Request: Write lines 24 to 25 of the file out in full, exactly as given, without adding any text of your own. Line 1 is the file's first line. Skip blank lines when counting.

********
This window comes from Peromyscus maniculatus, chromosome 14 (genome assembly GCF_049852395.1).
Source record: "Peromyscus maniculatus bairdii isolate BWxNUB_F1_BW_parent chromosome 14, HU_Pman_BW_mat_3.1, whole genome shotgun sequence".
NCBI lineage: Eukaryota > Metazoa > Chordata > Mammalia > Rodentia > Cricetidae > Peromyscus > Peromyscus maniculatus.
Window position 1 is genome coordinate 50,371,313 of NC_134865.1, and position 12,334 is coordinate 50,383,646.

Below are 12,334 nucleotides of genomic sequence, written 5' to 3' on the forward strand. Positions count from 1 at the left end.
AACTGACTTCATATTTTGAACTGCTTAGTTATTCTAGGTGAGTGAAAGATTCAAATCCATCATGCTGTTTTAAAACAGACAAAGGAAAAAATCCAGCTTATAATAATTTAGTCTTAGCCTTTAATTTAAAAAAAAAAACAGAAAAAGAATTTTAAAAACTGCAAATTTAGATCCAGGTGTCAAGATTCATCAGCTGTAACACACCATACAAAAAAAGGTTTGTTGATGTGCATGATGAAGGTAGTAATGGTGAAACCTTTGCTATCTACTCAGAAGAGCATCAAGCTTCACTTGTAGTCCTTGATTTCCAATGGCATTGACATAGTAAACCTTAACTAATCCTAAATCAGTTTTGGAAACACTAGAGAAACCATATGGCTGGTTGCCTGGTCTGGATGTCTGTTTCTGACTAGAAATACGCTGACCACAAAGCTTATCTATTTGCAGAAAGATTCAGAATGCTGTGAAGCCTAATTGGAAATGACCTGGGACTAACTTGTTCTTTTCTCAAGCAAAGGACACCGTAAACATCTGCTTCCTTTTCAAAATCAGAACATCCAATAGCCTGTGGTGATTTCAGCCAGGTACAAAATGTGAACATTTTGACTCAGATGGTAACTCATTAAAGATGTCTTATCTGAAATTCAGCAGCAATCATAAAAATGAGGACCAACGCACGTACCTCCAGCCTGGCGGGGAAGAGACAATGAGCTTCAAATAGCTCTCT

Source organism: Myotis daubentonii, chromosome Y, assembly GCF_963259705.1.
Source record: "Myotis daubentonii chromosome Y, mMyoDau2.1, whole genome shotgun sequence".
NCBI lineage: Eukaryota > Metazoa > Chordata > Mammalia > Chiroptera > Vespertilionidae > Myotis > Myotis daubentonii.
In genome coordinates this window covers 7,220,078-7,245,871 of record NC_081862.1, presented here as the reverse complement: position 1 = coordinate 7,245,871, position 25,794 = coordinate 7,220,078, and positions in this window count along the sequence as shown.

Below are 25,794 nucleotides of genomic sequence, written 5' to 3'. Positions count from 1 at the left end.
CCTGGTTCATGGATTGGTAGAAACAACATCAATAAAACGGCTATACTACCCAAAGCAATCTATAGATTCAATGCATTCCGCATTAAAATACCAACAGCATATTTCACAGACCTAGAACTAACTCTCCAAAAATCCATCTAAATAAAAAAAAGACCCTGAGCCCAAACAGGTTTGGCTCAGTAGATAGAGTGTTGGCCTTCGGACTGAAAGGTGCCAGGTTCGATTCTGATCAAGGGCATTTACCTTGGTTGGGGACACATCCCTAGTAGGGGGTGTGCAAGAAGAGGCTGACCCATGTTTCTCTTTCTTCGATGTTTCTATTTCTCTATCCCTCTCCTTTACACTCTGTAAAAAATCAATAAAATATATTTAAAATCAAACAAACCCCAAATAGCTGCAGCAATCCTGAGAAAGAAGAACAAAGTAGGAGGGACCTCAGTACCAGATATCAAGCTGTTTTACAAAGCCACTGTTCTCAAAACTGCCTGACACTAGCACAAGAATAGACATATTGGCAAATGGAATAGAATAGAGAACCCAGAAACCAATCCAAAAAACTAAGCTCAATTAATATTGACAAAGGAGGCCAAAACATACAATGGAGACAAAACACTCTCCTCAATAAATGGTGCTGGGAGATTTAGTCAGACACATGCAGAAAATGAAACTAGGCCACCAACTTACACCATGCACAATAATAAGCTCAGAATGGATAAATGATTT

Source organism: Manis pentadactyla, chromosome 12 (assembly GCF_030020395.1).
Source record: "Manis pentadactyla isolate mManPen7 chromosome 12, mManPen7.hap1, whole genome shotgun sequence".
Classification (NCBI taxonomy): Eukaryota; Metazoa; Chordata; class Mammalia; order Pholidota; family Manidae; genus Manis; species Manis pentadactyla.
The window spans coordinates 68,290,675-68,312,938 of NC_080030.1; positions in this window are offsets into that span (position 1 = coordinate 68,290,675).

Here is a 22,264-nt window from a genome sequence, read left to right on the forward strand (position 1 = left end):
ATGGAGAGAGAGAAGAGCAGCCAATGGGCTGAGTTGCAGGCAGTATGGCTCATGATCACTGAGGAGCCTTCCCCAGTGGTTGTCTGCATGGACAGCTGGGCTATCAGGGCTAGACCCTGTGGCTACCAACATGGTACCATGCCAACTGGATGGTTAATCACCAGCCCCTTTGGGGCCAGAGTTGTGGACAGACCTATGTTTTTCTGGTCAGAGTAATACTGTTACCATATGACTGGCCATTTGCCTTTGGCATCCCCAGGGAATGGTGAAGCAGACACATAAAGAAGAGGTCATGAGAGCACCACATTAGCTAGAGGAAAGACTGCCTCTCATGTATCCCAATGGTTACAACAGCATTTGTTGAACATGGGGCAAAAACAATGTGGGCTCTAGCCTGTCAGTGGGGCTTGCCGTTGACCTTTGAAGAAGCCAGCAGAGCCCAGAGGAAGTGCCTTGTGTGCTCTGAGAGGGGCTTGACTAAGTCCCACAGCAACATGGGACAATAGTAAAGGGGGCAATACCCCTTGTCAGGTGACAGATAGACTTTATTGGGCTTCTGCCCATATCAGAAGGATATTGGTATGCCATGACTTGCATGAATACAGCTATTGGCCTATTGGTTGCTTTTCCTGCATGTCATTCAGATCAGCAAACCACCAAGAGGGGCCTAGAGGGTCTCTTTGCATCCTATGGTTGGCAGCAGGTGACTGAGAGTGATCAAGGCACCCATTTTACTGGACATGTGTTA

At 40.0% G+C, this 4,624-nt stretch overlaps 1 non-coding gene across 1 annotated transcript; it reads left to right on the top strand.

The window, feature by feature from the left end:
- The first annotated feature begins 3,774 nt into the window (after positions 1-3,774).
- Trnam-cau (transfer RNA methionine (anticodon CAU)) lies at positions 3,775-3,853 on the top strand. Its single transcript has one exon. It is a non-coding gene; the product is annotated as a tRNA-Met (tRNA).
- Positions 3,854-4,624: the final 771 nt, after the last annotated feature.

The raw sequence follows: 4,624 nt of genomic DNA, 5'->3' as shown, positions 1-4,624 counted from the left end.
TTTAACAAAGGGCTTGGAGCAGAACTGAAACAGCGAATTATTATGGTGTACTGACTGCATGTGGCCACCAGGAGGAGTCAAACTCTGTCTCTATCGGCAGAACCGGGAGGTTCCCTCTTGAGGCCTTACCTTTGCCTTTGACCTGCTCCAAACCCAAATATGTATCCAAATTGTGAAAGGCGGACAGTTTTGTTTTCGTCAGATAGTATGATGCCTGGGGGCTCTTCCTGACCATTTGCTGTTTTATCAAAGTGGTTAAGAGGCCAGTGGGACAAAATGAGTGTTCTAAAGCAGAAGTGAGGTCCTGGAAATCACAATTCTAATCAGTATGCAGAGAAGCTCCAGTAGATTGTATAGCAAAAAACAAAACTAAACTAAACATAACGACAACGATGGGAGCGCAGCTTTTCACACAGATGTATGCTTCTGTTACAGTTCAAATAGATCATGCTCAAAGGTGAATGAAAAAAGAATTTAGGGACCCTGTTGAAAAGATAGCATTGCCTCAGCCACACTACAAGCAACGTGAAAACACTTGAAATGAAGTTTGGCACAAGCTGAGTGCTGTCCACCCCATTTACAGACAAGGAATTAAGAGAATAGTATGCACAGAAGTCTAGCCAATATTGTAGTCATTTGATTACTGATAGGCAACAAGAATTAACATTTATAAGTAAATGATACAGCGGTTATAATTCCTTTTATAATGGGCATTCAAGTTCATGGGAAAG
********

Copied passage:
The raw sequence follows: 4,624 nt of genomic DNA, 5'->3' as shown, positions 1-4,624 counted from the left end.
TTTAACAAAGGGCTTGGAGCAGAACTGAAACAGCGAATTATTATGGTGTACTGACTGCATGTGGCCACCAGGAGGAGTCAAACTCTGTCTCTATCGGCAGAACCGGGAGGTTCCCTCTTGAGGCCTTACCTTTGCCTTTGACCTGCTCCAAACCCAAATATGTATCCAAATTGTGAAAGGCGGACAGTTTTGTTTTCGTCAGATAGTATGATGCCTGGGGGCTCTTCCTGACCATTTGCTGTTTTATCAAAGTGGTTAAGAGGCCAGTGGGACAAAATGAGTGTTCTAAAGCAGAAGTGAGGTCCTGGAAATCACAATTCTAATCAGTATGCAGAGAAGCTCCAGTAGATTGTATAGCAAAAAACAAAACTAAACTAAACATAACGACAACGATGGGAGCGCAGCTTTTCACACAGATGTATGCTTCTGTTACAGTTCAAATAGATCATGCTCAAAGGTGAATGAAAAAAGAATTTAGGGACCCTGTTGAAAAGATAGCATTGCCTCAGCCACACTACAAGCAACGTGAAAACACTTGAAATGAAGTTTGGCACAAGCTGAGTGCTGTCCACCCCATTTACAGACAAGGAATTAAGAGAATAGTATGCACAGAAGTCTAGCCAATATTGTAGTCATTTGATTACTGATAGGCAACAAGAATTAACATTTATAAGTAAATGATACAGCGGTTATAATTCCTTTTATAATGGGCATTCAAGTTCATGGGAAAG